Texas Water Development Board approves over $20 million to City

Texas Water Development Board approves over $20 million to City of Lubbock for advanced metering project

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AUSTIN, Texas -

(Press Release)

The Texas Water Development Board (TWDB) today approved by resolution financial assistance in the amount of $20,635,000, consisting of a $19,635,000 loan and $1,000,000 in loan forgiveness, from the Clean Water State Revolving Fund to the City of Lubbock (Lubbock County). The City will use the assistance for the construction of an advanced metering infrastructure project.

In addition to the loan forgiveness, the City could save approximately $3.6 million by using the Clean Water State Revolving Fund.

The City will install approximately 86,000 water meters with the assistance approved today. When complete, the project will help the City achieve and maintain the per capita water use goals established in its water conservation plan.

The TWDB is the state agency charged with collecting and disseminating water-related data, assisting with regional planning, and preparing the state water plan for the development of the state’s water resources. The TWDB administers cost-effective financial assistance programs for the construction of water supply, wastewater treatment, flood control, and agricultural water conservation projects.

State Sen. Charles Perry, Chairman of the Senate Committee on Water & Rural Affairs, filed SB 396, SB 397 and SJR 28 to create the first ever statewide flood plan and a way to fund flood mitigation projects. This comes after numerous committee hearings and meetings around Texas and in Washington, D.C. The meetings were with flood experts, community members and government officials at every level.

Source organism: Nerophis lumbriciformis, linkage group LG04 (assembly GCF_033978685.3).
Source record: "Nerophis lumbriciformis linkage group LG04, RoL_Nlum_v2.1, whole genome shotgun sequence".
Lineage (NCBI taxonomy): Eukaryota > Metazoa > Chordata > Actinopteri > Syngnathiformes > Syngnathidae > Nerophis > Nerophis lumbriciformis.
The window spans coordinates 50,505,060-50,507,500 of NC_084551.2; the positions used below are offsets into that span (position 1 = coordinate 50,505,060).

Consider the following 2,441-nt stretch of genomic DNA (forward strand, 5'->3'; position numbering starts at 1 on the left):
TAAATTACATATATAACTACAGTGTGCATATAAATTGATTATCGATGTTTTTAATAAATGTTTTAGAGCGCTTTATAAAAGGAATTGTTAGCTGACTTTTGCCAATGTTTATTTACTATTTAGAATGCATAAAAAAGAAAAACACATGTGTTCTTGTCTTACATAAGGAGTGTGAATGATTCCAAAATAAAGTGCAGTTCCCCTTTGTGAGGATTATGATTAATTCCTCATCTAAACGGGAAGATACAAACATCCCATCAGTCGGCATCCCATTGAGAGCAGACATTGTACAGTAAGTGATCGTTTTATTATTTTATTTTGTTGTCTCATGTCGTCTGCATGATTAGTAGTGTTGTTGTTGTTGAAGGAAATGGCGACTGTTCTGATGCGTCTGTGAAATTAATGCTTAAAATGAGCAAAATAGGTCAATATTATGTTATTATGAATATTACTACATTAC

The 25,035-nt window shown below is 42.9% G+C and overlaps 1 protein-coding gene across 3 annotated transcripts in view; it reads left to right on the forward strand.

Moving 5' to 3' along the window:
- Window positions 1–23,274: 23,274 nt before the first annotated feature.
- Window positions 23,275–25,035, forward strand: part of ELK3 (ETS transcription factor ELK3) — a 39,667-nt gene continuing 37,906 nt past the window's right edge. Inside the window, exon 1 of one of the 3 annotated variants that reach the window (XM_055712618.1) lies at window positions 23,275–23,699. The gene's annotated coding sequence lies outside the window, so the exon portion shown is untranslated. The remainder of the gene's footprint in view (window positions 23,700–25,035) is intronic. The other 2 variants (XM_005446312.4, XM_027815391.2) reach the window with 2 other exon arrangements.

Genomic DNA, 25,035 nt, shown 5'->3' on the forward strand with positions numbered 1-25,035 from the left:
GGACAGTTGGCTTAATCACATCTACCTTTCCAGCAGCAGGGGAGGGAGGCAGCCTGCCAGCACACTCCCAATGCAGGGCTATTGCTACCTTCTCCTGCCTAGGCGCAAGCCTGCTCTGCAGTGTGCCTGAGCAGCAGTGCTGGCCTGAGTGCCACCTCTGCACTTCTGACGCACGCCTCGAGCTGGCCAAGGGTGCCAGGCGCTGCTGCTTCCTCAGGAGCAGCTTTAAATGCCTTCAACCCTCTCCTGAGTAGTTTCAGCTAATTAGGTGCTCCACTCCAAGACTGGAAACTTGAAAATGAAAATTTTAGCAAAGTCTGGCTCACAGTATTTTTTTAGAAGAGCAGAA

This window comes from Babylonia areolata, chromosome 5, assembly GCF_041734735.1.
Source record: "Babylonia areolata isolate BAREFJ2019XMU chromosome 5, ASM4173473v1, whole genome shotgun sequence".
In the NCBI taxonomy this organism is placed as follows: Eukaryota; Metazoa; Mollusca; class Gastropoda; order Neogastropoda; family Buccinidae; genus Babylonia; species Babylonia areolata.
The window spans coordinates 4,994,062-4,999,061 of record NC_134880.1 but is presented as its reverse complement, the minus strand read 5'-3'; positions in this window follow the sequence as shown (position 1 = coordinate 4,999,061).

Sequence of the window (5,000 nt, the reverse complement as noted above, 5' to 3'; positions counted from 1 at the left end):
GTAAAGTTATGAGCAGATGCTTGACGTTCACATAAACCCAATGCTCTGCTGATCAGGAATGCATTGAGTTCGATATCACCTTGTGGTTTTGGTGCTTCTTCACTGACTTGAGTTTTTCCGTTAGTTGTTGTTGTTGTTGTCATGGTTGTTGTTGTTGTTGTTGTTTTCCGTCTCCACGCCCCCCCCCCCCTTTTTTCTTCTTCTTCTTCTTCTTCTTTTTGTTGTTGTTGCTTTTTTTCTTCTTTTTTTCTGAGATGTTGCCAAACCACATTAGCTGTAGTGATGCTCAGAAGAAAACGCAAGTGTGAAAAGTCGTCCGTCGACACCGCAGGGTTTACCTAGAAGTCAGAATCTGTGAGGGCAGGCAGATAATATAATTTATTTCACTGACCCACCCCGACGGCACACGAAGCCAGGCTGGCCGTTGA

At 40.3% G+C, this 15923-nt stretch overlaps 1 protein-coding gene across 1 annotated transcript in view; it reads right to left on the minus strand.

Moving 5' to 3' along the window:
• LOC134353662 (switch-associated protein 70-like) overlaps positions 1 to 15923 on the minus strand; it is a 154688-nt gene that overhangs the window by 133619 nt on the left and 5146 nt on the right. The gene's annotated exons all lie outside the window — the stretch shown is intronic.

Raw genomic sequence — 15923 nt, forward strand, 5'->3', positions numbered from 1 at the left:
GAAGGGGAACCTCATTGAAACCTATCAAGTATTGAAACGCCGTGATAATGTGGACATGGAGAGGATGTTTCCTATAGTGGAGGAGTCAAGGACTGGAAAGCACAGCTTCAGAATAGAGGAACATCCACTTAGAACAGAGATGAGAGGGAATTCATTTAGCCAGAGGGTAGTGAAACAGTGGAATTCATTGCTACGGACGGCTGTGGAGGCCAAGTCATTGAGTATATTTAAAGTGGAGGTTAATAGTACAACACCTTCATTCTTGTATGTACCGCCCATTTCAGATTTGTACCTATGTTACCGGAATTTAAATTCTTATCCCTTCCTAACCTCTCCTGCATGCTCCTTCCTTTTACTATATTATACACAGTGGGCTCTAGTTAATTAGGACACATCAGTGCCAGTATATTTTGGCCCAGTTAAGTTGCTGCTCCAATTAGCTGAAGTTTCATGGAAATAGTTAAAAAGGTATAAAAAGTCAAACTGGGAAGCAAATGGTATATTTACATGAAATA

"We live in a big state, we've had big disasters and we need a big response to address flooding in Texas. If the legislature passes the first ever statewide flood plan, it will positively affect every community across Texas and save lives. This proposal ensures local communities and the State band together to develop a bottom-up planning approach to address flooding on a watershed basis," said Sen. Charles Perry.

Sen. Perry continued, "It is key to have flood plans developed within watersheds to ensure one community's plans do not inadvertently negatively impact a neighboring community."

"Communities also need assurances that projects in the State Flood Plan are going to become a reality and not just sit in a notebook on someone's shelf. If passed, a constitutional amendment will transfer $1.2 billion from the State's Rainy Day Fund to help fund flood mitigation projects in the communities that need it most," said Sen. Perry.

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